Secondhand Emotions: "Catching" a Bad Mood

An Insidious Poison

IMAGE Study authors Reed W. Larson of the University of Illinois and David M. Almeida at the University of Arizona at Tucson say that the repeated daily experience of secondhand emotions can travel from one person to another in a family. This may be a means by which parental distress, anger, or depression can lead to the same conditions in other family members, particularly children.

The Research

Professors Larsen and Almeida studied 450 families over 3 years. They peeked in on the activities, moods, and emotional lives of the study subjects through diaries and by calling to ask how they felt. Other families filled out questionnaires about the effect of secondhand emotions in their lives."The most consistent finding was that negative emotions can create a chain reaction of distress that moves through a family, affecting everybody's behavior and eventually, their well-being," says Dr. Almeida, a professor of family studies and human development. "These emotional spillovers also appear to follow the order of power in a family, from fathers to mothers to children."The study also revealed that an emotion can be transformed from one person to another in its transmission. For instance, scorn in one person may induce shame in another. Anger in a powerful person can create anxiety in a less powerful family member.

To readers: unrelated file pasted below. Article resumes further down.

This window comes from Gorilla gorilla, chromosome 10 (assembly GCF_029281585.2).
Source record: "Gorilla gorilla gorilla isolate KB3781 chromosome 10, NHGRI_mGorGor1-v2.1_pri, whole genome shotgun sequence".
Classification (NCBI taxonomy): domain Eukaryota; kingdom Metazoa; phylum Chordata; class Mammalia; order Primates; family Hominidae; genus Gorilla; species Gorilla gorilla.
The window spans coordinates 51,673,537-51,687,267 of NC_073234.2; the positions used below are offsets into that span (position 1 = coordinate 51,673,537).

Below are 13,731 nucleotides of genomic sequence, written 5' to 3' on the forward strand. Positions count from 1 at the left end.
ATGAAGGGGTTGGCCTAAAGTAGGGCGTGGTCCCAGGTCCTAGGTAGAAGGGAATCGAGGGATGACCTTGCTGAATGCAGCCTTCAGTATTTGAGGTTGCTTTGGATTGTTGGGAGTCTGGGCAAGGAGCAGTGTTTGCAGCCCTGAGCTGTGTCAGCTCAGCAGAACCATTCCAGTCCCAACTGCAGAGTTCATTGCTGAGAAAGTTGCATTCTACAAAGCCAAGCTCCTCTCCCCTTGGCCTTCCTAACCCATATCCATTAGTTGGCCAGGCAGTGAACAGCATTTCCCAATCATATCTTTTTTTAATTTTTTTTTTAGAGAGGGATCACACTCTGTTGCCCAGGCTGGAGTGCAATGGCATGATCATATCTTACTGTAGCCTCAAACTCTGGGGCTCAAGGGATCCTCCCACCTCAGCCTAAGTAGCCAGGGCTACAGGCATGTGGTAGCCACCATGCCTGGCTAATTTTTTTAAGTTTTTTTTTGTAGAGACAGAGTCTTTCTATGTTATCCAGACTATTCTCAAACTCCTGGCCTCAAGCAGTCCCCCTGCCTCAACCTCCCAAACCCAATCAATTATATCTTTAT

Ways to Communicate

"If couples or family members can just communicate the reason why they are in a bad mood, others at home are less likely to catch that negative emotion," says Dr. Larson, a psychologist and professor of human development at the University of Illinois at Urbana-Champaign. "But if dad just bottles up his feelings and snaps at the children when he comes home, they are far more likely to think his dour mood is due to something they have done, and then they become even more depressed." If the head of the family is a woman, negative moods will also flow downhill and affect the other family members. Geraldine Downey, PhD, a Columbia University professor, studied single mothers in chronic pain and compared them to similar mothers in good health. She too found that negative emotions are easily transmitted to others in the family. But, when children fully understand that their mother's bad mood is in response to a painful condition, they do not blame her mood on themselves. In cases where there is clear justification for ill temper, family members tend to relax more and the toxic emotions are less likely to be transmitted. In one family studied, the husband was experiencing the rigors of the New York Bar Exam and was generally uptight and on edge. However, his wife did not feel intimidated by or responsible for his dour mood because she knew what was causing it.

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